One woman’s insistence for justice has brought change for almost 3,000 people in Bihar. One year ago Community Correspondent, Tanju Devi, had made a video on year-long pension arrears of the disabled, widows and senior citizens in Gaunaha, West Champaram district of the state. Even after repeated pleas with the authorities, the citizens of Gaunaha saw no way out to receive their rightful pension. This is when Bhuri Devi, Tanju’s neighbour and a physically challenged person, approached Tanju with the problem and urged her to take action for the issue. “When Bhuri approached me with this problem, I could relate to her. I have a physically challenged husband and an ageing mother-in-law. I know how important are a few hundred rupees in an impoverished person’s life. It means food, medicine and security,” Tanju says.

Video Volunteers
With a resolve to bring justice to all, Tanju set forth to show her community how persistence and harmony can bring accountability and change to the authorities. She recorded video testimonies of several affected residents and met with the Gaunaha Block Development Officer (BDO), along with her video and a requisition letter for the pensions. “Initially, the BDO gave assurances but there was no action from the department. But I was resolved to get the pensioner’s arrears cleared. I kept increasing the pressure on the BDO – sometimes with a women’s group, sometimes alone and sometimes by showing her pictures of the village meeting I had organised,” Tanju tells us. Finally, after five months of relentless trying and community pressure, the BDO was forced into action, assigning officers to conduct an investigation into the panchayat’s actions and clearing the arrears.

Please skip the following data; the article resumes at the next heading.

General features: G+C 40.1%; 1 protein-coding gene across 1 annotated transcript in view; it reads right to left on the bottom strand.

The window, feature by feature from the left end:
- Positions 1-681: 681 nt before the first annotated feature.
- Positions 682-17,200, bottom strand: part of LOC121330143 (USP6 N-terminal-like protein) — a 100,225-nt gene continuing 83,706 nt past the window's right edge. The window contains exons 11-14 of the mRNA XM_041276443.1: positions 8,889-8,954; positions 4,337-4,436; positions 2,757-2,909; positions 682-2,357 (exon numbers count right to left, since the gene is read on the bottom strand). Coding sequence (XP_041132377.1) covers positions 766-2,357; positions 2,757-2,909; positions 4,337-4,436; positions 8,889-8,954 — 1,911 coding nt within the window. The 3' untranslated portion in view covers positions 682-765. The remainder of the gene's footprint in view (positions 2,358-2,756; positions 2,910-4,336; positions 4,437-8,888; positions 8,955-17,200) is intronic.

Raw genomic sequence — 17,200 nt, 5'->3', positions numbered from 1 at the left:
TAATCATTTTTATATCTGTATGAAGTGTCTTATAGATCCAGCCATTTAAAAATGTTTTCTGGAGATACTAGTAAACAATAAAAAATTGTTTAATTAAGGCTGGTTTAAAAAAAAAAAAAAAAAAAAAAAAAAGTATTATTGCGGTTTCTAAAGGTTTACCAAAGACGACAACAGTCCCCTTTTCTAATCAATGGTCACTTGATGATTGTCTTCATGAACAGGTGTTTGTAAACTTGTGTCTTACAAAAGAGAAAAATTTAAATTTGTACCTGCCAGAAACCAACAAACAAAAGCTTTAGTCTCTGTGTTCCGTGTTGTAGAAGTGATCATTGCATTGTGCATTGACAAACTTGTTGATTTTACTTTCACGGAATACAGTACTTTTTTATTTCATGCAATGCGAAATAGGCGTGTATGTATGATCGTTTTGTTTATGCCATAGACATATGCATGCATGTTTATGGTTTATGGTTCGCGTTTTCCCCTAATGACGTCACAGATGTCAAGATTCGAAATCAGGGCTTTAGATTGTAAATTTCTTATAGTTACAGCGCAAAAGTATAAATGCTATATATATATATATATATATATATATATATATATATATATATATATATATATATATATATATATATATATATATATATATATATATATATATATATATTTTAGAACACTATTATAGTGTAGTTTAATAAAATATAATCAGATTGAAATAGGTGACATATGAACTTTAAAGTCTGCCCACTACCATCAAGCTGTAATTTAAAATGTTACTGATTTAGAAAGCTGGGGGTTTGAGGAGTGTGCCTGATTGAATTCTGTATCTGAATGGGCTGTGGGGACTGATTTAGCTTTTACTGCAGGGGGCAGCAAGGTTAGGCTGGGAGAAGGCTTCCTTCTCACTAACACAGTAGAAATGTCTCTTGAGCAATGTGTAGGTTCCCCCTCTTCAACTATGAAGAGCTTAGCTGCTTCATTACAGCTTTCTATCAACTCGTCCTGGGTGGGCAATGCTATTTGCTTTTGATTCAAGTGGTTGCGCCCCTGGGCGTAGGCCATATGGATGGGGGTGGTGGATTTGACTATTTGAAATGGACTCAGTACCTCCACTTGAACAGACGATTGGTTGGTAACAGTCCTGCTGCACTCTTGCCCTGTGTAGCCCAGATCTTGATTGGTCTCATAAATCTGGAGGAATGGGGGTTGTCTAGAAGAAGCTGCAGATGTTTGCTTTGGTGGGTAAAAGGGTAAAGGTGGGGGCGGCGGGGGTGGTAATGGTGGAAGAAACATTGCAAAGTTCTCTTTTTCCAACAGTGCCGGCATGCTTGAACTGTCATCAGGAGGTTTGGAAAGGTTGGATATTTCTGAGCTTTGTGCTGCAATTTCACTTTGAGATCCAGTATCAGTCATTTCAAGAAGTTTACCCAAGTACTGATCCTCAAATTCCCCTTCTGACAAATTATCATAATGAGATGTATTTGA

On 14th May’16, as many as 3,000 beneficiaries were called in a community gathering in Gaunaha and were given their due arrears.”I shall buy ration and medicines with this money,” says Bhuri.

While Bhuri feels relieved that her pension has started once again, one needs to ask how Rs. 300 disability pension per month, cover the cost of the most basic needs such as health, shelter, electricity, clothing and so on. The question remains the same for widow and elderly pension of Rs. 400. For example, the failure of pension schemes to support the survival of the needy is demonstrated by the ‘revised’ old-age pension scheme. In 2008, the Government of India raised the old-age pension from Rs. 300 to Rs. 400, however its’ inability to cover the most basic needs is evident by the data of Census 2011. According to the data, more than 1.17 crore people over the age of 70 are still working in India, with a majority of them being full-time employees. Of these, 25 lakh are over the age of 80, the report adds.